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Cows, cellars and cooperatives: how Comté is made

Cows, cellars and cooperatives: how Comté is made

by Josh Barrie 07 September 2018

Josh Barrie visits Franche-Comté in the east of France to discover the world of Comté, and finds a wealth of happy cattle, eccentric farmers and wheel upon wheel of very delicious cheese.

I’m on a typically eccentric family farm in the Jura region of France. In the downstairs loo, there's a magazine flaunting rugged, half-naked farmers. Absolutely everything smells of hay.

The Jura is on the eastern edge of the country, where mountains stretch from Switzerland in Alpine splendour and yellow and blue wildflowers dot rolling hillsides. Or at least they do in the summertime. I find myself visiting later in the year, and steep shards of rain are falling on me and a herd of beautiful Montbeliarde cows. I’d been admiring their patchwork coats of ginger and white but now find myself sodden. Florian, a young farmer, and his obedient dogs, begin to round the cattle up. They are less concerned by their everyday surroundings and weather patterns. It is time for milking.

Florian is one of about 3,000 family farmers to produce high-quality raw milk for famous Comté cheese. I’m in Franche-Comté province to explore the intricacies of its making – a 1,000-year-old method with roots in the thirteenth century. It's built on a cooperation between farmers, fruitières (the people who turn milk into cheese), and affineurs (those who look after and nurture ageing cheese in cellars). We start with farming.

In the barn, Florian sets to work on the udders. The barn is a metallic network of pipes and urns. It is warm. The farmer, similar in age to me (twenty-eight), hands out raw milk to taste. He says enthusiastically: ‘Try it. It’s still warm. This is quality milk.’ It is as Florian describes: creamy like custard, warm unlike the falling rain; it is golden and sweet, and a forgiving hint of farmyard rests on the tongue. Soon, the milk will be transported to a nearby fruitière and aggressively churned, heated and strained.

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Milk is of such richness in the Jura because the cows (exclusively Montbéliarde and French Simmental breeds) who provide it are treated like the Kobe cattle of Japan. Maybe even better. Each heifer must have, by law, a whole hectare of their own upon which to feed. In summer months, their pastures are luscious green and abundant in aromatic flowers. In winter, they spend more time in a sizeable stable, where they feast on local hay. This lifestyle change means Comté made from milk sourced in summer is vastly different to Comté made with winter milk. Summer wheels will be more yellow in colour, more aromatic perhaps but more delicate; winter varieties could well be richer, nuttier and more forceful on the palate.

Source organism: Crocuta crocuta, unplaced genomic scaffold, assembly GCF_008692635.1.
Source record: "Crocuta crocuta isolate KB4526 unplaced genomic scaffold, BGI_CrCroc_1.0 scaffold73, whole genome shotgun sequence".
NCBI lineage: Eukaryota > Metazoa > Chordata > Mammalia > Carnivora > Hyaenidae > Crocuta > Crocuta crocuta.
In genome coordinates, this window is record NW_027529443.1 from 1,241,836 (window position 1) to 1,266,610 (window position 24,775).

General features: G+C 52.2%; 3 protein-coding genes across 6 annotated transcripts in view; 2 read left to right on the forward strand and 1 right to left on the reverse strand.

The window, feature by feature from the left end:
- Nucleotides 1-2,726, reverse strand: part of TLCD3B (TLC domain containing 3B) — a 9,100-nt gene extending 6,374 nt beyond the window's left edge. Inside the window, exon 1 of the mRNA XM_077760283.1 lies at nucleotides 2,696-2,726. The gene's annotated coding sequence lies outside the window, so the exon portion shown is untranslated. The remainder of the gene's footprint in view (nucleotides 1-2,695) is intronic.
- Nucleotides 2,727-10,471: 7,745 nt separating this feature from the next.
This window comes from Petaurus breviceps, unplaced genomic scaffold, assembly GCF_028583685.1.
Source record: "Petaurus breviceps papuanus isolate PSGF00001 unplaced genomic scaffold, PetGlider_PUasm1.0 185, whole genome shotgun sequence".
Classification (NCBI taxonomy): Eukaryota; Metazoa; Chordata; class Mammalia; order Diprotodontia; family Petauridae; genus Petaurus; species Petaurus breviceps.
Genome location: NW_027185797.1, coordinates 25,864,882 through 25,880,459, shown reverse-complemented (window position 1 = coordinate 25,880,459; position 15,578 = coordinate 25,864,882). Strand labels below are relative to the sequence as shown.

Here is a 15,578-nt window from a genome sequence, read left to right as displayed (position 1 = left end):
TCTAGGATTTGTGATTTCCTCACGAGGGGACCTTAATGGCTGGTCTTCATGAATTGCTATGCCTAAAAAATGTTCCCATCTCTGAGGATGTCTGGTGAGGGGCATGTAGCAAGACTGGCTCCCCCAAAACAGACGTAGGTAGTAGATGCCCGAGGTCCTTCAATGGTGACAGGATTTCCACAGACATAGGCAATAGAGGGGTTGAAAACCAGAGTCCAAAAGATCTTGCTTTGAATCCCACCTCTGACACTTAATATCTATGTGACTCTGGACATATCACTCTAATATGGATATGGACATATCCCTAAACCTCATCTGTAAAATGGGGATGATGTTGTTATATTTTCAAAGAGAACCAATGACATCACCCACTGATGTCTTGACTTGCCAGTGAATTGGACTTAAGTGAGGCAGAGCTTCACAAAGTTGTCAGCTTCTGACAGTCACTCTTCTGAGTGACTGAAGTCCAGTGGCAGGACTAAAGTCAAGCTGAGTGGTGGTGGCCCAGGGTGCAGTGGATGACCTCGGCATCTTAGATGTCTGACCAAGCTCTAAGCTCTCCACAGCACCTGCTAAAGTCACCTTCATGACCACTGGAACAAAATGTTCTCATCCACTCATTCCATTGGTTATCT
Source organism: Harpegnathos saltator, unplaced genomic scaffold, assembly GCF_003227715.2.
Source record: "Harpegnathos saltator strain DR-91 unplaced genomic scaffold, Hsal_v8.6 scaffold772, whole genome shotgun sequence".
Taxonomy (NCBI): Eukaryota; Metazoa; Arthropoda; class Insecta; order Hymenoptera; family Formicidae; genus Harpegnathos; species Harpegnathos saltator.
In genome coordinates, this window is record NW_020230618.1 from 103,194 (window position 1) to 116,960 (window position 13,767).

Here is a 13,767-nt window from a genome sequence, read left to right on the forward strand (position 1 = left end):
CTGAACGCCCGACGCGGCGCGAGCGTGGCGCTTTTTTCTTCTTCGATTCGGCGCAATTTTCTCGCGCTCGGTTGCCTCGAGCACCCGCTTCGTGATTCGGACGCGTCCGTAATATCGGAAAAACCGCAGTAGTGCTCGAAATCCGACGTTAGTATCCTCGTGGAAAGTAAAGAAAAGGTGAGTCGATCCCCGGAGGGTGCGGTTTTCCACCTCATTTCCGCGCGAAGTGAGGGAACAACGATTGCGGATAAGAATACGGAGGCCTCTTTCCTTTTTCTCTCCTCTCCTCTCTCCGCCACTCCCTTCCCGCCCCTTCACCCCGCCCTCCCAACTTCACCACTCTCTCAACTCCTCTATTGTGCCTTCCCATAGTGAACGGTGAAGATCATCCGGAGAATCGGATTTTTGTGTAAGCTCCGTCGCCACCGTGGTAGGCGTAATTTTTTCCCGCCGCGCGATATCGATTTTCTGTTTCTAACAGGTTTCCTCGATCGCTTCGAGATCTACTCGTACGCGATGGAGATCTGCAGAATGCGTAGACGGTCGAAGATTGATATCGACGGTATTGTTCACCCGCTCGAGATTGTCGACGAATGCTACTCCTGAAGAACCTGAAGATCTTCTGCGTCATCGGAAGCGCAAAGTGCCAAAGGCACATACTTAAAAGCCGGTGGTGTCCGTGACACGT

There’s a long way to go in between milk and a cheese ready for nibbling. Comté requires a long process. I am taken to meet a fruitière (there are only around 153 in the whole of Jura), who spends his days in a large laboratory-type building full of hot curds and salt cellars. I meet Frédéric, who demonstrates how the milk is converted into forty wheels of cheese a day. First, the cauldrons, where liquid is churned and swilled until curds form and it begins to thicken. Once inspected by Frédéric and deemed ready, the milk is sucked up by a vacuum into a series of vats, before being dispensed as wobbly, 10cm-high wheels. They don’t taste of much – a little like Cheesestrings, only paler and less tangy.

In Frédéric’s cellar, he shows me a timeline of Comté, where young, still elastic cheeses give way to maturing hunks with thickening rinds. ‘We turn the wheels every day,’ he says, ‘and salt the outside to produce the rind. It takes a long time.’